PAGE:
Additional file 2. The List of carcinoma transcripts.

Additional file 3. The List of tumor after regression transcripts.

Additional file 4. The List of housekeeping genes with known expressionlevel in normal liver.

Additional file 5. The List of manually curated sample of 1502 genes, not expressed in normal liver, expressed in tumors and in tumors after regression.

Additional file 6. Ensembl data for 870 genes expressed in tumors and in liver after tumor regression.

Additional file 7. Primer sequences used for PCR.

Additional file 8. Histological data for tissues of spontaneous hepatocellular carcinoma and spermatocytic seminoma.

Additional file 9. GO annotation with all evidence codes for 870 fish genes from the sample.

Additional file 10. GO annotation with all evidence codes for 296 fish evolutionary novel genes with human orthologs.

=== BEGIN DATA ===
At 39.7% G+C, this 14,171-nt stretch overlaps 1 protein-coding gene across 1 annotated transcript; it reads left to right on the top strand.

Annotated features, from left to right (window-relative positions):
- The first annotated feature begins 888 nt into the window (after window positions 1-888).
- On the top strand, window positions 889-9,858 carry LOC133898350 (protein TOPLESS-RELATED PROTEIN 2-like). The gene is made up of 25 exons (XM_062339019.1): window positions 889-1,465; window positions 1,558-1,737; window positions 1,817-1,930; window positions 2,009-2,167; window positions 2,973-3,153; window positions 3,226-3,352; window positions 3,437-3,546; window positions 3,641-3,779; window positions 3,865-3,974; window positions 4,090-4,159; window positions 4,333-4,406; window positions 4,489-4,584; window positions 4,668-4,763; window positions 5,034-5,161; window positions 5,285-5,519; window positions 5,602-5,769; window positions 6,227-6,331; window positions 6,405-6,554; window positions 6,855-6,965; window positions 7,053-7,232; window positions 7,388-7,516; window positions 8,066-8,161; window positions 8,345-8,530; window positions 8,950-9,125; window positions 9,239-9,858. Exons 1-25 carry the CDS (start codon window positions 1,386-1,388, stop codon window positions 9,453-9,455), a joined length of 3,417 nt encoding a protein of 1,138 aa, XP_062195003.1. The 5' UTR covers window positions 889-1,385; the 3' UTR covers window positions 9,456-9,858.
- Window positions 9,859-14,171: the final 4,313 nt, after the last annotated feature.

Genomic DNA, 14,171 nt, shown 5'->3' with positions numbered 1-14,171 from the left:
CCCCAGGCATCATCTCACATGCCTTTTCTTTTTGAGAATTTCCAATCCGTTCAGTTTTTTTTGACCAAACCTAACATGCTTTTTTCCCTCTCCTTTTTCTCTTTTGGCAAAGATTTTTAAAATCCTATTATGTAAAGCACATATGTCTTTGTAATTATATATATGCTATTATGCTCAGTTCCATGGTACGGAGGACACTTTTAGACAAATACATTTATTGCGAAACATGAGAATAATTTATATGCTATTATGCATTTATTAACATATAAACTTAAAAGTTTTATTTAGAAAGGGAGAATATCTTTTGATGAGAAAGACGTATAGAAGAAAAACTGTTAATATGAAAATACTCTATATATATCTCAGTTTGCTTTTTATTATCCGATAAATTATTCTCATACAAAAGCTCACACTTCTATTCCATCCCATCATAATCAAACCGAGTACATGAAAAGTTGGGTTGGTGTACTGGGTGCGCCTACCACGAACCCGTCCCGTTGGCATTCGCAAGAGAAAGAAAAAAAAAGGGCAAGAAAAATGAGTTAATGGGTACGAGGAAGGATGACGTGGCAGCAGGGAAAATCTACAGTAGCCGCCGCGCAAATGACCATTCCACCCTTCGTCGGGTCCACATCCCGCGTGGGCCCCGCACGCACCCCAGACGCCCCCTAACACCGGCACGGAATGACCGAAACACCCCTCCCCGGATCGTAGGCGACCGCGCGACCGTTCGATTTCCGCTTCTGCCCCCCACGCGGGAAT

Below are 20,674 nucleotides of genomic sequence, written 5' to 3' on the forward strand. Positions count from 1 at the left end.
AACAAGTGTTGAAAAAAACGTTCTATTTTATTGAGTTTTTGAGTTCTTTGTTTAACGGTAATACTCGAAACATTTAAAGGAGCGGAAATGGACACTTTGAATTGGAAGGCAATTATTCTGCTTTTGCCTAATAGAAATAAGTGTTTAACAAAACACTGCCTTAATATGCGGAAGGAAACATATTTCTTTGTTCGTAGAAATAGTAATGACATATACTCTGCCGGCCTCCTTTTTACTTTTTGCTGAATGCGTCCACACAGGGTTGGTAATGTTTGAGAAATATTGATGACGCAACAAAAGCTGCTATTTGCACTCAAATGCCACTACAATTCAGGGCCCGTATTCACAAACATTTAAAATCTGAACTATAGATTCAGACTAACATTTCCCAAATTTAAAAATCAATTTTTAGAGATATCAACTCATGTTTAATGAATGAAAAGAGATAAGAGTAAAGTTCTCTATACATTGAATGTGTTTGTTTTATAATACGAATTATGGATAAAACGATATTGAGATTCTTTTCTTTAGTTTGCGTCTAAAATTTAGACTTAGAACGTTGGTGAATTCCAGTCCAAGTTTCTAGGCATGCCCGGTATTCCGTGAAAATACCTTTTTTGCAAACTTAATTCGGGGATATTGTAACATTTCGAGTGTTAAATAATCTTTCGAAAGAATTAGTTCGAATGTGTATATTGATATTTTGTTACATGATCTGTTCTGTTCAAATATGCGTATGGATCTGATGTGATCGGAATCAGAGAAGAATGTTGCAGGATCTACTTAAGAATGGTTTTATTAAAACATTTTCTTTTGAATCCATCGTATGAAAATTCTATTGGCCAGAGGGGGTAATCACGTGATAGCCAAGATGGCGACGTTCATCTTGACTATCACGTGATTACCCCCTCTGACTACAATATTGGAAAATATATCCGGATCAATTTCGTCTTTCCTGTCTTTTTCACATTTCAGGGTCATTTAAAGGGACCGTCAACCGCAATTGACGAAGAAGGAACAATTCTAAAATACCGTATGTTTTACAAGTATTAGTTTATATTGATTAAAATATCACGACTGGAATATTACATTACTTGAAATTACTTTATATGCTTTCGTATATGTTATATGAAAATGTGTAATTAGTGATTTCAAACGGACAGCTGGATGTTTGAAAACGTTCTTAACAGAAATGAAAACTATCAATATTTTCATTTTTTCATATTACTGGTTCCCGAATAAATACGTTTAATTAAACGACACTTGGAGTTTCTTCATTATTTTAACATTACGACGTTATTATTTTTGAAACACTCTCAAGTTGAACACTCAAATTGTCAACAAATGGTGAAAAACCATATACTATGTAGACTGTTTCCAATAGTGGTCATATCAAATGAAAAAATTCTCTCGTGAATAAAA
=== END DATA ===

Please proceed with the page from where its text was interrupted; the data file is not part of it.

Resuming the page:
Additional file 11. GO annotation with all evidence codes for 343 human orthologs of 296 fish evolutionary novel genes.

Additional file 12. GO annotation with all evidence codes for the 113 fishevolutionary novel genes without human orthologs.

Additional file 13: Table S2. Full version.

Additional file 14. GO enrichment functional clustering, using Panther algorithm.

Additional file 15. Primers for qPCR on set of genes selected to study the possibility of mifepristone influence on gene expression

Additional file 16. Results of the study of gene expression in the presence and absence of mifepristone, Figure.

Additional file 17 680 TTregEEN genes detected by OMA.

Additional file 18. GO annotation of fish TSEEN tgfbr2b and it’s human ortholog TGFBR2.

Additional file 19. GO annotation of fish TSEEN dazap1 and it’s human ortholog DAZAP1.